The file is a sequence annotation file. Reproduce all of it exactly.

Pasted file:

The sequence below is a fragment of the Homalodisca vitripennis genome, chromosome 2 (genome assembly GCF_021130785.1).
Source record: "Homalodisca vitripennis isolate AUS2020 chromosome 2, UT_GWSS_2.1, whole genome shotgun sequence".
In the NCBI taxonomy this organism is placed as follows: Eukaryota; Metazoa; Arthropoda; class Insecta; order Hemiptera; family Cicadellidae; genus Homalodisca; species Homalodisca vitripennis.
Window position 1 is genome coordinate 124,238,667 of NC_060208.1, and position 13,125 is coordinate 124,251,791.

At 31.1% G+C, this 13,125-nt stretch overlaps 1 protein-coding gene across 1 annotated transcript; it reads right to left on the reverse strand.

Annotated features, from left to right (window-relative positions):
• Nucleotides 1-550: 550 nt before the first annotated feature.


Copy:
The sequence below is a fragment of the Homalodisca vitripennis genome, chromosome 2 (genome assembly GCF_021130785.1).
Source record: "Homalodisca vitripennis isolate AUS2020 chromosome 2, UT_GWSS_2.1, whole genome shotgun sequence".
In the NCBI taxonomy this organism is placed as follows: Eukaryota; Metazoa; Arthropoda; class Insecta; order Hemiptera; family Cicadellidae; genus Homalodisca; species Homalodisca vitripennis.
Window position 1 is genome coordinate 124,238,667 of NC_060208.1, and position 13,125 is coordinate 124,251,791.

At 31.1% G+C, this 13,125-nt stretch overlaps 1 protein-coding gene across 1 annotated transcript; it reads right to left on the reverse strand.

Annotated features, from left to right (window-relative positions):
• Nucleotides 1-550: 550 nt before the first annotated feature.